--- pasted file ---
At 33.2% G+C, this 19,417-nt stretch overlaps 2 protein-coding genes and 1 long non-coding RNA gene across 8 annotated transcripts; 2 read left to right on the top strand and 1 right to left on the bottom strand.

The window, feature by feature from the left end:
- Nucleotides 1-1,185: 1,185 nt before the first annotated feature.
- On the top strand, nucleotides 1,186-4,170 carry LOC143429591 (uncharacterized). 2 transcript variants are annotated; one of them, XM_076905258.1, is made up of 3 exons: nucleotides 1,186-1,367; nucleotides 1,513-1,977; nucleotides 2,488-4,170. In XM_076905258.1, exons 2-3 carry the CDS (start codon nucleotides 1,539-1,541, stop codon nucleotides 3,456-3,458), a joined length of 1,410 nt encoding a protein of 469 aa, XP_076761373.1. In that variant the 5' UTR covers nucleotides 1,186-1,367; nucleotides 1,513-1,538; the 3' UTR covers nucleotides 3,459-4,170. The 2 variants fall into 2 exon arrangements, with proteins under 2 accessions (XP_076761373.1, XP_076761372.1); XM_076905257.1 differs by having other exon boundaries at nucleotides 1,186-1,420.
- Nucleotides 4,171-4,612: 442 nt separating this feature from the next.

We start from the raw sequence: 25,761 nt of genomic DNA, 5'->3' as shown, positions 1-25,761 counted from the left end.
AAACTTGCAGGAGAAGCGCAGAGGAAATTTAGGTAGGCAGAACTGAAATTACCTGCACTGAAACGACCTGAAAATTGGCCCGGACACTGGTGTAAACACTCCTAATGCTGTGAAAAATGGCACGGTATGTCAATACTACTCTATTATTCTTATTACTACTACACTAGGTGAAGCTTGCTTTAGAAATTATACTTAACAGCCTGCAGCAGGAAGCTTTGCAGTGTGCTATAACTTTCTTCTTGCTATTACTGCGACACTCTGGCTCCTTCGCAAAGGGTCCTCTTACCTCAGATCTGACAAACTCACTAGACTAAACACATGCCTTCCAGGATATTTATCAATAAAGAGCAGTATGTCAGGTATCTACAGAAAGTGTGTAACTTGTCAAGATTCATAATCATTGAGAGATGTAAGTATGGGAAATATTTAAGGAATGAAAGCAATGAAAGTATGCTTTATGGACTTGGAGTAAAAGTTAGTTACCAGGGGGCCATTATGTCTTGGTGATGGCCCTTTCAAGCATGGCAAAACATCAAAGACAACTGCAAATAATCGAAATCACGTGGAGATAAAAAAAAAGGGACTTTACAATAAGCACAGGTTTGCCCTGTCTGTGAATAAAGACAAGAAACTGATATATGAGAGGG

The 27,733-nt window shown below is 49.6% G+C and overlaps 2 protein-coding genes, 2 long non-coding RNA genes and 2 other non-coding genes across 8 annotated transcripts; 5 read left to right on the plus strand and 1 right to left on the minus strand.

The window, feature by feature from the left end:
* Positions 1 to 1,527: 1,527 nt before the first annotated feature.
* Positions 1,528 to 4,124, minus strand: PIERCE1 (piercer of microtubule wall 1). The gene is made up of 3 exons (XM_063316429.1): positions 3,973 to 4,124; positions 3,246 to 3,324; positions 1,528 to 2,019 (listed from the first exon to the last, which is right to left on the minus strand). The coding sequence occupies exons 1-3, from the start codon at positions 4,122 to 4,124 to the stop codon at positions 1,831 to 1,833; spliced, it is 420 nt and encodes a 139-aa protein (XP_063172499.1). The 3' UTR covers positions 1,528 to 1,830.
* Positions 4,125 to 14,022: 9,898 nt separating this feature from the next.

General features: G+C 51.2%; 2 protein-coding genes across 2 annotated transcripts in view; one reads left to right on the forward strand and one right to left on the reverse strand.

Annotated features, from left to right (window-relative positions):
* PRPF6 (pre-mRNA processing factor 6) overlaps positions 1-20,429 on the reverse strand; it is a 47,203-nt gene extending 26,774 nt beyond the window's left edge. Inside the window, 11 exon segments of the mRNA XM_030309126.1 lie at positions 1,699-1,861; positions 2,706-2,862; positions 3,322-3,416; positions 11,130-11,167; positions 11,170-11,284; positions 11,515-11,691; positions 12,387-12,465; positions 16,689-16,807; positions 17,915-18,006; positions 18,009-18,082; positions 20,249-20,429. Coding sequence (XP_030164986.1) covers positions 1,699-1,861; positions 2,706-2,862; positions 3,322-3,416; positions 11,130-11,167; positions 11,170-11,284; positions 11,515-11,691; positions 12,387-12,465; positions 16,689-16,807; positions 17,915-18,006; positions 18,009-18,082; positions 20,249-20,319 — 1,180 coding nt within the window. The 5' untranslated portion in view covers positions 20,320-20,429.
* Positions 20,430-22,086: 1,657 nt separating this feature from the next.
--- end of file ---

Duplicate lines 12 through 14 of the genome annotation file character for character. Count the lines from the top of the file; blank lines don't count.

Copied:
* Positions 4,125 to 14,022: 9,898 nt separating this feature from the next.

General features: G+C 51.2%; 2 protein-coding genes across 2 annotated transcripts in view; one reads left to right on the forward strand and one right to left on the reverse strand.

Annotated features, from left to right (window-relative positions):